To assess band predictability from the ensemble, each ensemble member’s hourly output was manually inspected. Following Novak et al. (2004), both the observed and simulated bands in the 12-km domain were defined as a reflectivity feature >250 km in length, 20–100 km in width, and with intensities of >30 dBZ maintained for at least 2 h. Band formation was noted at the time when these conditions were first met (after determining that the feature persisted for at least 2 h). The intensity threshold was reduced to 26 dBZ for the 12 February 2006 banded event to document predictions of the occurrence and evolution of weaker bands. The timing and location of the simulated and observed bands were compared for each case. The subjectivity of the band identification is a recognized limitation of the work, and is discussed further in section 5.

The probabilistic skill of the ensemble system cannot be evaluated, since only three cases are analyzed. For the demonstration purposes of this paper, large ensemble spread is assumed to represent the low predictability of the quantity of interest, while small spread is assumed to represent high predictability. “Predictability” in this work refers to practical predictability (Lorenz 1996)—the ability to predict based on current procedures—which incorporates limitations of current ensemble and observational systems. This is opposed to the ideal intrinsic predictability (Lorenz 1969), which is the extent to which prediction is possible if an optimum procedure is used.

3. Ensemble predictions

a. Surface low

The three cyclones exhibited rapid cyclogenesis along the East Coast (Fig. 1), with the 25 December 2002 event exhibiting the greatest deepening [28 hPa (24 h)−1], followed by the 14 February 2006 case [26 hPa (24 h)−1] and the 12 February 2006 case [23 hPa (24 h)−1]. The MSLP and low track of the 14 February 2007 storm were well forecast by the ensemble mean, with the mean MSLP within ±4 hPa of the observed during the 12–30-h forecast evolution (Fig. 1c), and the 24-h forecast low positions within 300 km of the observed (Fig. 1f). In contrast, the MSLP for the 12 February 2006 storm was poorly forecast by most ensemble members. The ensemble mean exhibited positive errors of as much as 10 hPa, and only one member (GFS-Thom-WRF) exhibited an MSLP evolution as deep as the observed evolution during the 0000–1500 UTC period of devel-opment (Fig. 1b). Several members exhibited surface lows that were near the observed coastal track; however, three members were over 500 km farther off the coast (Fig. 1e). The ensemble mean MSLP for the 25 December 2002 storm exhibited more modest positive errors of 4–6 hPa during the forecast (Fig. 1a), and a low track that was comparable in skill to the 14 February 2007 case (Fig. 1d).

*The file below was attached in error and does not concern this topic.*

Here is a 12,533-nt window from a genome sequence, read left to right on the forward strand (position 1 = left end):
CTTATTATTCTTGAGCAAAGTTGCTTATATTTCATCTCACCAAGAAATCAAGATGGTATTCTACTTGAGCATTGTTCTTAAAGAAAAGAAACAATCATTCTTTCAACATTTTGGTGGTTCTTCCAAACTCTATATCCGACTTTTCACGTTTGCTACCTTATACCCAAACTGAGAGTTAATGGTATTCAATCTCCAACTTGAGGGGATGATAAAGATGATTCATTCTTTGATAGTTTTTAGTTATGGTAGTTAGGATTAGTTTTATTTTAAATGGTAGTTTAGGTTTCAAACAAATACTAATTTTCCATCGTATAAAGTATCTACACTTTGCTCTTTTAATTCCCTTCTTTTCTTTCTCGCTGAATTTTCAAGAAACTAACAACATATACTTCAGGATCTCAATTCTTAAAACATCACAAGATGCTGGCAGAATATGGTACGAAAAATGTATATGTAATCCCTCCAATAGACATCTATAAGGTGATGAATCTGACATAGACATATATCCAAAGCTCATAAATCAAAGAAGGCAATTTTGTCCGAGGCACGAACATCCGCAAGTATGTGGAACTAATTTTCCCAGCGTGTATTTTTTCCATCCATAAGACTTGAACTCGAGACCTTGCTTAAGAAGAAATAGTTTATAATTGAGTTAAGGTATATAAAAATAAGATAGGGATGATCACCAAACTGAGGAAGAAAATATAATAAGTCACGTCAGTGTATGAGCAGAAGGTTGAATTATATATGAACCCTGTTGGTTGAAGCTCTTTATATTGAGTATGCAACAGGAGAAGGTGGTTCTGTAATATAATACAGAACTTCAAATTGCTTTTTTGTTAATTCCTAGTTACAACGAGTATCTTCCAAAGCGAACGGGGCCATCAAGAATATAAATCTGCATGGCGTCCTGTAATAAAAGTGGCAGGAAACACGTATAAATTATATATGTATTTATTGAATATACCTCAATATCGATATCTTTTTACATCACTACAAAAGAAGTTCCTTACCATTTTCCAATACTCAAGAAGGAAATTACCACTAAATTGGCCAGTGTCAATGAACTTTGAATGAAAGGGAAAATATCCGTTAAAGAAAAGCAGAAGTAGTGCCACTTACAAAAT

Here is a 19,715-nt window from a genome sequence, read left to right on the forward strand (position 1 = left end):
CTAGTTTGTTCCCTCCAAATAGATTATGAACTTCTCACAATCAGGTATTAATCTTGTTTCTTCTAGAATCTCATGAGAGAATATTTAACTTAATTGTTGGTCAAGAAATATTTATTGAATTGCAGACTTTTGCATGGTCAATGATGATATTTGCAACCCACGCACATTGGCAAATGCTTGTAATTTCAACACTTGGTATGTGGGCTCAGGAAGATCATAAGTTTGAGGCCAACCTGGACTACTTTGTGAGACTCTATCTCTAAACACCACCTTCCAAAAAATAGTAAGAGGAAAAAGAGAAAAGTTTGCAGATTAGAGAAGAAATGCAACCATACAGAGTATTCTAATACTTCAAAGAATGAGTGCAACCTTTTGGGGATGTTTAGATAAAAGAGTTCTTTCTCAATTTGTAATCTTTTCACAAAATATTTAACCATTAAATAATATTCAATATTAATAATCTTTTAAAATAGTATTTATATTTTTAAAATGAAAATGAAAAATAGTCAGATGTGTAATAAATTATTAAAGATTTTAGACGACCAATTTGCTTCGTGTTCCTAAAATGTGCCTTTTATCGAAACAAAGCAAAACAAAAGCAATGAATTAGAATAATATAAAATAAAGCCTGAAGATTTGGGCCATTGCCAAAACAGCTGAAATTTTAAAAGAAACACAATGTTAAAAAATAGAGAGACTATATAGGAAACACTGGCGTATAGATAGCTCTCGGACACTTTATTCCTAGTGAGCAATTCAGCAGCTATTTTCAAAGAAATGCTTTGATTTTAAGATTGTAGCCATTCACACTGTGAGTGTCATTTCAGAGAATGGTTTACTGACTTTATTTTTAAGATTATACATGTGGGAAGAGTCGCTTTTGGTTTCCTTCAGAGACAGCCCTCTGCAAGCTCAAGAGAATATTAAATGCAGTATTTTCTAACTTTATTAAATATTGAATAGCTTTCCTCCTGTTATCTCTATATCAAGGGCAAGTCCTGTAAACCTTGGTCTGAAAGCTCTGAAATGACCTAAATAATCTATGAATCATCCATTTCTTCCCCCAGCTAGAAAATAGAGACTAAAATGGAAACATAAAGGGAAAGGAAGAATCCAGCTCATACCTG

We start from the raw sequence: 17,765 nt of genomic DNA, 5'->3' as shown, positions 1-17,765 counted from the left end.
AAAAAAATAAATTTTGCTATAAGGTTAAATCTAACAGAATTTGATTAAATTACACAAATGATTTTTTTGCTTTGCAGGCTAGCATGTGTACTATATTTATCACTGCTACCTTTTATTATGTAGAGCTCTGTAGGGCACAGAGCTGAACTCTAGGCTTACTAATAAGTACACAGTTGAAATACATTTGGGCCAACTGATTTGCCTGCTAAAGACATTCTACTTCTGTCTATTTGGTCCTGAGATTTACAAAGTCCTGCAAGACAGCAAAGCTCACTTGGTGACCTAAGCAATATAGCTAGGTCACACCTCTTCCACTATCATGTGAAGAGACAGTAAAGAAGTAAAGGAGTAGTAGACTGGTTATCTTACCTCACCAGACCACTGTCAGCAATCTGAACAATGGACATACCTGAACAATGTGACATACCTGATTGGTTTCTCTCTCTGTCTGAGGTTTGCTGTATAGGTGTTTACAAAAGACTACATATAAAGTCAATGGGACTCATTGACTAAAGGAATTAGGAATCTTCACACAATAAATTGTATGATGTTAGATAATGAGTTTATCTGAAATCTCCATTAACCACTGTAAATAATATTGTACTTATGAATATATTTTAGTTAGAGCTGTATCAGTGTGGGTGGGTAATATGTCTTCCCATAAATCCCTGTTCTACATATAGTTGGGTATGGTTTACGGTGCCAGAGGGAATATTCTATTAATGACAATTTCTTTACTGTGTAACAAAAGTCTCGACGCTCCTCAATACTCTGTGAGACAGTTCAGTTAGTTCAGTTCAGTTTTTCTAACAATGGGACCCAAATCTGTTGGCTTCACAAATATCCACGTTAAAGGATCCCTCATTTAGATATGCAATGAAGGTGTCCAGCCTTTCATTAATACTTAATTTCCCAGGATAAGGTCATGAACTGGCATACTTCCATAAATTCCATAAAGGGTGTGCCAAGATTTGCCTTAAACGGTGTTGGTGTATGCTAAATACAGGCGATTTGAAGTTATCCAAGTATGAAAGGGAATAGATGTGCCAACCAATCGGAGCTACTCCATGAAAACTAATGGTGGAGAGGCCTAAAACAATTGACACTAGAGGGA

Fig. 1.
Fig. 1.

(a) Time series of the observed MSLP (black), 12–30-h forecast ensemble mean MSLP (white), and individual ensemble member forecast (see legend) MSLP for the 25 Dec 2002 case. MM5 members are solid and WRF members are dashed. (b) As in (a), but for 12–36 h forecasts and observations for the 12 Feb 2006 case. (c) As in (a), but for 12–30-h forecasts and observations for the 14 Feb 2007 case. (d)–(f) Corresponding ensemble member (colored by forecast projection) and observed (black) surface low positions for each case.

Citation: Weather and Forecasting 27, 3; 10.1175/WAF-D-11-00047.1

b. Liquid equivalent precipitation